Each time I visit Malmaison in Charterhouse Square, the basement brasserie is always packed , even on a school night, and it’s rarely just residents. The hotel is in a film-set-perfect cobbled courtyard and a stunning historic house which oozes style. The last time was a Tuesday night and the entire restaurant is full, including the private dining room. I think this is testament to the fact that they go that extra mile to turn out great plates of seasonal, good quality well-priced food with excellent service.
The reason I’m here is because the hotel has launched a new menu at its brasseries and the hotel is hosting a blogger dinner to introduce some us to it. I’m late so come flying through the door to find everyone at the Veuve Cliquot bar at least two cocktails in. I have a Cosmopolitan which hits the spot immediately, I’m not sure if it helped that I hadn’t eaten much or that my heart was pumping from the route march from Farringdon tube. Anyhow the mix of Grey Goose Citron Vodka and Cointreau with a hint of lime juice, shaken with just the right amount of cranberry was a great start.
We’re led to where we’ll be eating and the only place it seems is free and where we’ll all fit is their business meeting room, complete with flip-chart.
As we are given the new menu I immediately notice there’s a new choice of starters, sadly my favourite steak tartare has disappeared, and in the Mains some welcome additions. I’m especially glad to see the Mal burger, which is one of my favourites, hasn’t been excluded.
The bar menu includes a new wine list headed up by the sommelier Johnny Walker. We had two two perfect wines – red and white – a Chablis and a Shiraz from Botham, Marrow, Willis. Yes, the Botham is a reference to the great cricketer Sir Ian who bought a vineyard when he retired. Apparently when he stays at any Mal he refuses to drink anything other than wine from his vines.
A platter of bread was left in the middle of the table, soft with a good crust, served with unsalted butter and peppery olive oil in a bottle. For once, the option to help yourself to more without continually asking for a thimble to be replenished is a welcome one.
We begin with an amuse bouche of goat cheese and red and yellow beetroot, and when the earthiness of the beetroot combines in the mouth with the creaminess of the cheese it’s a combination which never fails to please.
From the specials board, I started with the boiled hen egg and asparagus which was also a popular choice with the others. Perfectly runny creamy yolk with shaved asparagus cooked to perfection and standing soldier straight. Just a shame they didn’t think to give any of us a spoon. It’s not as if you’d want to leave any part of something that tasted that good.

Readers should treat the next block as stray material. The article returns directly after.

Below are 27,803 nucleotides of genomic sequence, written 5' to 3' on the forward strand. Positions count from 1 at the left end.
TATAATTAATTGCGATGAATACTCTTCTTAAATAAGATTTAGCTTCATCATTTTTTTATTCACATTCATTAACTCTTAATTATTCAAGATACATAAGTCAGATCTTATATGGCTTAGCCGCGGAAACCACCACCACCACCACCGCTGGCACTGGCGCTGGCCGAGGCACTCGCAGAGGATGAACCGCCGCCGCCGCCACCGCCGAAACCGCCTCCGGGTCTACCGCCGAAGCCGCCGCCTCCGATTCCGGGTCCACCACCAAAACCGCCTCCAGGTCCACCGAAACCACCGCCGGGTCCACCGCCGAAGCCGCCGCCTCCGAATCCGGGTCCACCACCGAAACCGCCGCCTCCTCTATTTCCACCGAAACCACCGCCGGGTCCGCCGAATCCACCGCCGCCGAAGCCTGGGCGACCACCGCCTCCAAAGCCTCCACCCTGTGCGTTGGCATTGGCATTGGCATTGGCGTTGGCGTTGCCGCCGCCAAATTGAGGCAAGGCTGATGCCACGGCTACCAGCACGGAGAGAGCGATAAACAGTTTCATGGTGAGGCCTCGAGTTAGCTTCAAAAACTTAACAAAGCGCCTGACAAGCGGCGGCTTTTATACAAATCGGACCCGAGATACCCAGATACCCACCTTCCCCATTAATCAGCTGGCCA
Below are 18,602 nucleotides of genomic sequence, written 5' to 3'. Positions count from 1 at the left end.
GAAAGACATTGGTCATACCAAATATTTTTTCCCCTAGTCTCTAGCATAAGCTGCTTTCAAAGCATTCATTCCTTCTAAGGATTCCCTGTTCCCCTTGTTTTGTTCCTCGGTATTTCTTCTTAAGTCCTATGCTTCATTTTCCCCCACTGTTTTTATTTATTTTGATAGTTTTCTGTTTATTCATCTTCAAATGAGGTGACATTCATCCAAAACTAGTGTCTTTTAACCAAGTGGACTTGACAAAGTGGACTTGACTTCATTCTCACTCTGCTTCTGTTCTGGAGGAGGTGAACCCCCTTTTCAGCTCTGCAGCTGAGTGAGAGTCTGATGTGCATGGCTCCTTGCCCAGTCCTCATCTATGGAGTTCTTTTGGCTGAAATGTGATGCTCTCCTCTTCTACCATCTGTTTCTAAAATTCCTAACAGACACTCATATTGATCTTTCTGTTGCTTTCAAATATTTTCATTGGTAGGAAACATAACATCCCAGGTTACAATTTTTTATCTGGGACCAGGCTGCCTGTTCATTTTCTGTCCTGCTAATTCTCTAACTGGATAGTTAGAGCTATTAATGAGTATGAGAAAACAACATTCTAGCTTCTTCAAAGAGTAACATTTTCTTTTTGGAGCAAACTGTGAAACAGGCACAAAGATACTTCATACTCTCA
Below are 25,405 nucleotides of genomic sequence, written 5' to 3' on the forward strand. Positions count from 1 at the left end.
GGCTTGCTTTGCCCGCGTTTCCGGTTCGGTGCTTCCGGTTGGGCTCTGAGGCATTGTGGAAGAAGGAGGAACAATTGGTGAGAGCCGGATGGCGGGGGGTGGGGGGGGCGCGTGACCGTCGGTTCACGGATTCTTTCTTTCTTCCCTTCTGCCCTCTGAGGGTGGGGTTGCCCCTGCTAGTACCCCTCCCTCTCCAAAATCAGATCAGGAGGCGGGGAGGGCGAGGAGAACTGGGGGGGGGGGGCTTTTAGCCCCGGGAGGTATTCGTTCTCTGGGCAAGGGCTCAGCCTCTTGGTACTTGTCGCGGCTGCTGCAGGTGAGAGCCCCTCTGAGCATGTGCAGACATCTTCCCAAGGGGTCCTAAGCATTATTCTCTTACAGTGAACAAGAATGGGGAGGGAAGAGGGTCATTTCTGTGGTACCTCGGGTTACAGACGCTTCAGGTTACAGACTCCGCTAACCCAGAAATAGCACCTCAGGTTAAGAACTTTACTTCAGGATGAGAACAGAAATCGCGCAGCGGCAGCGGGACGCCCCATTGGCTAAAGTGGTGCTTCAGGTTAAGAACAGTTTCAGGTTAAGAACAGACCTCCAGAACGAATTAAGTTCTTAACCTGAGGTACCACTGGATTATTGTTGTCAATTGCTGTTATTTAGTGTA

Another special was the crab with avocado fritter and again I hear it was fantastic.
The prawn cocktail, shrimp and jumbo prawn cocktail looked good so too did the Scotch quail egg and bacon salad with piccalilli vinaigrette. There were also hot chicken skewers with a soy, chilli and lime dipping sauce and a smoked salmon blini and creme fraiche with caviar was another winner.
I shared a 550g Sirloin on the bone, and this, believe or not, has been split in two It was a hulking great piece of meat and I was given the lion’s share. I didn’t want chips (thank goodness I didn’t order any) and so I had a mixed salad – and this is what I like about Mal – the salad I wanted wasn’t on the menu so they made one up with green leaves, tomatoes and a little red onion. Sauces could be added for an extra £1.50 and there’s a wide choice from usual steak partners to a Gascon and aioli.
Here’s the sea bream with crushed potatoes, langoustine and crustacean oil again a choice made by the blogger next to me.
The blogger who ordered the burger couldn’t believe it’s size, although that’s exactly what 250g of ground beef with Gruyère and bacon looks like. I was sitting next to another blogger who really knows her burgers and has tried them all over the capital. She thought it was OK but said that the beef was packed far too tightly . This meant that each time she took a bite, the meat separated and fell away from the bun. Although that said the meat was of good quality and well-seasoned it doesn’t help the overall dining experience when you’re spending most of the time anticipating where falling boulders of meat will land.
Dessert choice didn’t fail to please, and the Valrhona chocolate tart was popular. My classic vanilla crème brûlée was superb. The sugar-crisp top is tapped open with a series of spoons and everyone agreed it was outstanding. There was a steamed sponge of the day with custard or ice cream and the artisan cheese slate with crackers and homemade chutney. For those of you who always feel too full to attempt a pudding there’s now something for you – an iced fresh fruit plate.
We were also offered an Espresso Martini which sounds like a recipe for disaster, it wasn’t, and a delicious end to the meal. I was also relieved that when it came to sleep I had no difficulty drifting off.